July 2, 2006 ...

Image, 2006, Bonneville Dam Fish Window, click to enlarge
Click image to enlarge
Lamprey, Bonneville Dam Fish Viewing Window. Image taken July 2, 2006.


From the Journals of Lewis and Clark ...

Lewis, April 9, 1806 ...
This morning early we commenced the operation of reloading our canoes; at 7 A. M. we departed [from their camp at Shepperds Dell] and proceeded on to the Camp of Reubin and Joseph Fields [near Dodson, Oregon] they had not killed any game; we made no halt at this place but continued our rout to the Wah-clel-lah Village which is situated on the North side of the river [upstream of the location of today's Skamania and Skamania Landing, between Duncan and Woodward Creeks] about a mile below the beacon rock [Beacon Rock]; here we halted and took breakfast. ...     this village appears to be the winter station of the Wah-clel-lahs and Clahclellars, the greater part of the former have lately removed to the falls of the Multnomah, and the latter have established themselves a few miles above on the North side of the river opposite the lower point of brant island [Bradford Island], being the commencement of the rapids, here they also take their salmon; they are now in the act of removing, and not only take with them their furniture and effects but also the bark and most of the boards which formed their houses. 14 houses remain entire but are at this time but thinly inhabited, nine others appear to have been lately removed, and the traces of ten or twelve others of ancient date were to be seen in the rear of their present village. ...     on our way to this village we passed several beautifull cascades which fell from a great hight over the stupendious rocks which cloles the river on both sides nearly, except a small bottom on the South side in which our hunters were encamped. the most remarkable of these casscades falls about 300 feet perpendicularly over a solid rock into a narrow bottom of the river on the south side. it is a large creek, situated about 5 miles above our encampment of the last evening. several small streams fall from a much greater hight, and in their decent become a perfect mist which collecting on the rocks below again become visible and decend a second time in the same manner before they reach the base of the rocks. [Multnomah Falls area]     the hills have now become mountains high on each side are rocky steep and covered generally with fir and white cedar. ...     at 2 P. M. we renewed our voyage; passed under the beacon rock [Beacon Rock] on the north side, to the left of two small islands situated near the shore [Ives and Pierce Islands].     at four P.M. we arrived at the Clah-clel-lah village; here we found the natives busily engaged in erecting their new habitations, which appear to be reather of a temperary kind; it is most probable that they only reside here during the salmon season. we purchased two dogs of these people who like those of the village blow were but sulky and illy disposed; they are great rogues and we are obliged to keep them at a proper distance from our baggage. as we could not ascend the rapid [foot of the Cascade Rapids] by the North side of the river with our large canoes [Hamilton Island area], we passed to the oposite side and entered the narrow channel which seperates brant Island [Bradford Island] from the South shore; the evening being far spent and the wind high raining and very cold we thought best not to attempt the rapids [Cascade Rapids] this evening, we therefore sought a safe harbour in this narrow channel and encamped on the main shore [Tanner Creek, Oregon]. our small canoe with Drewyer and the two feildses was unable to pass the river with us in consequence of the waves they therefore toed her up along the N. side of the river and encamped [upstream end of Bonneville Dam, location of today's North Powerhouse] opposite the upper point of brant Island [Bradford Island]. after halting this evening I took a turn with my gun in order to kill a deer, but was unsuccessful. I saw much fresh sign. the fir has been lately injured by a fire near this place and many of them have discharged considerable quantities of rozin. we directed that Collins should hunt a few hours tomorrow morning and that Gibson and his crew should remain at his place untill we returned and employ themselves in collectng rozin which our canoes are now in want of.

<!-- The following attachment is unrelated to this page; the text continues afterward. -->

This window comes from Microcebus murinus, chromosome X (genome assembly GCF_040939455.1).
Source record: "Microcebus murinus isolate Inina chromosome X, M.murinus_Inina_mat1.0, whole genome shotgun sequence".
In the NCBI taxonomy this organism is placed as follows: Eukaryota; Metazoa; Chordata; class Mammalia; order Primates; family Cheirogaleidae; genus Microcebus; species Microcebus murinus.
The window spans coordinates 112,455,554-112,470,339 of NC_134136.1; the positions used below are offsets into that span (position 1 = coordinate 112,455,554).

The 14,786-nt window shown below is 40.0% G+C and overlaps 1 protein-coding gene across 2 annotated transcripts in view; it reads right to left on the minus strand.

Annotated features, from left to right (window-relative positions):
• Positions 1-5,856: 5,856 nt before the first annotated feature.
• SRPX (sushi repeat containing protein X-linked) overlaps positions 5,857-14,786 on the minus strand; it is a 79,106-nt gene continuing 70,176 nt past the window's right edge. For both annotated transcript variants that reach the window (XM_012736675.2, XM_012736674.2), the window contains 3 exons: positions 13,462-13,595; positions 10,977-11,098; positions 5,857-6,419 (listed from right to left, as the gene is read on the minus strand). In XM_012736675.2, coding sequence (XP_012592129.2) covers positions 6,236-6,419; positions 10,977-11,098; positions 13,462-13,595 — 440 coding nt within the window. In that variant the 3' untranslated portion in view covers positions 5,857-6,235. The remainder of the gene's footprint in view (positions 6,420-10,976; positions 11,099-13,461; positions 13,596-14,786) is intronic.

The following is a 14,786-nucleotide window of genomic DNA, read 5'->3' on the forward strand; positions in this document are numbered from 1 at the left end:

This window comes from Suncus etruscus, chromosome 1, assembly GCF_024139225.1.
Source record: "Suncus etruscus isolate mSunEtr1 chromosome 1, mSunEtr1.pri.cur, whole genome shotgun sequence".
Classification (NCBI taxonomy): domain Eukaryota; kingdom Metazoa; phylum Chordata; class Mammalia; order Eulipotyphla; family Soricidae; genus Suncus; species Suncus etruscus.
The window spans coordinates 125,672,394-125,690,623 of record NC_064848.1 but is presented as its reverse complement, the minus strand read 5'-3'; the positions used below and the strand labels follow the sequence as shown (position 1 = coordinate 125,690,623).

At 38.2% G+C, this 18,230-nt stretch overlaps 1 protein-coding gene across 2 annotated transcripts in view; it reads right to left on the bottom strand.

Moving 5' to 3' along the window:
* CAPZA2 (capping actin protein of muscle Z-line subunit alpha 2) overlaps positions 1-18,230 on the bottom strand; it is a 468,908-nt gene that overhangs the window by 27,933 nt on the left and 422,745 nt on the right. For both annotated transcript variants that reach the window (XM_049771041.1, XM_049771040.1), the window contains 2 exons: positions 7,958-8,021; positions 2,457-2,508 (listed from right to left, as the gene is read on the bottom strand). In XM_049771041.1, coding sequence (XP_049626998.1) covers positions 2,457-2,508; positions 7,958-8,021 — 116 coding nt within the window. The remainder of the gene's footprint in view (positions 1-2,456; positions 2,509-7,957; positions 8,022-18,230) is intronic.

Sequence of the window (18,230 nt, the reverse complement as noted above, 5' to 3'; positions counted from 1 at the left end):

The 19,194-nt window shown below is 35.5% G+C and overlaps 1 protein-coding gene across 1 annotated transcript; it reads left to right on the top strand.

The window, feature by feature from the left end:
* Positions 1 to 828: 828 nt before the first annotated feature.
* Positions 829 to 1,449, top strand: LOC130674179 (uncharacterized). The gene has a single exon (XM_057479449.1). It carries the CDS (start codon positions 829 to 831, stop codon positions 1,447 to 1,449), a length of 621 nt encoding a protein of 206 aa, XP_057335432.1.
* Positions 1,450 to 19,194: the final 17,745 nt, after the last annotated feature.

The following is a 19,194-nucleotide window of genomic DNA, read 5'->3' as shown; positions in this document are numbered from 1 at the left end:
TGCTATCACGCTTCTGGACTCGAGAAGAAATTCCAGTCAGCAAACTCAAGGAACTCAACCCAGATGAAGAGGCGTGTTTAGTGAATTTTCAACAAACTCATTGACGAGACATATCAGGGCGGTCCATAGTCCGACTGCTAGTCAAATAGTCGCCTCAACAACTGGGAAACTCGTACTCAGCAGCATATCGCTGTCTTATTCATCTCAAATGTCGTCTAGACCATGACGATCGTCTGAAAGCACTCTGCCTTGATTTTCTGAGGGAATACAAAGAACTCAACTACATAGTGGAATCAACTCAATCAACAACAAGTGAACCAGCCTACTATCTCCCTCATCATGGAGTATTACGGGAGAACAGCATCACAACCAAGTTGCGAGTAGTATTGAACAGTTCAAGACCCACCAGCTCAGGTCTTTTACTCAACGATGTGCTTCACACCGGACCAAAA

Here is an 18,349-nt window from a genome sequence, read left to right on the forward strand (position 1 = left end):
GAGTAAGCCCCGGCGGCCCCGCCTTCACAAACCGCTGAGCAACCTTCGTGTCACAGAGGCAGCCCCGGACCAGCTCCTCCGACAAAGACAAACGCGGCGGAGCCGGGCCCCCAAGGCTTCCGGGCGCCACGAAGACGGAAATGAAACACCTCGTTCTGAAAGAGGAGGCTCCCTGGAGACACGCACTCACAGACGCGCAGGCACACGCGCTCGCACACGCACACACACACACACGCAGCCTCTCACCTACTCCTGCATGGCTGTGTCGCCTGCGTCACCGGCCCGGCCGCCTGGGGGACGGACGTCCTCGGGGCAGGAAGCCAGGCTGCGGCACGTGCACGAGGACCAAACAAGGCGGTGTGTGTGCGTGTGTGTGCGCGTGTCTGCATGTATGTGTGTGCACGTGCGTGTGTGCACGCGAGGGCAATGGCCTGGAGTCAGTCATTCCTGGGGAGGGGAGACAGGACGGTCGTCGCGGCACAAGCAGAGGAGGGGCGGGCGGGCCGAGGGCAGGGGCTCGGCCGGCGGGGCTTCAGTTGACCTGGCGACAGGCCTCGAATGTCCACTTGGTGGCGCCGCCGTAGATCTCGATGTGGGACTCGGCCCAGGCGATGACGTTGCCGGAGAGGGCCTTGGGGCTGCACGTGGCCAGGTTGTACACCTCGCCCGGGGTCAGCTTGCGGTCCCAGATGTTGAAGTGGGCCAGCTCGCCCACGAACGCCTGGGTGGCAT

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*River Miles [RM] are approximate, in statute miles, and were determined from USGS topo maps, obtained from NOAA nautical charts, or obtained from the U.S. Army Corps of Engineers website, 2003

Sources:   See Bonneville Dam page for sources.

All Lewis and Clark quotations from Gary Moulton editions of the Lewis and Clark Journals, University of Nebraska Press, all attempts have been made to type the quotations exactly as in the Moulton editions, however typing errors introduced by this web author cannot be ruled out; location interpretation from variety of sources, including this website author.
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September 2008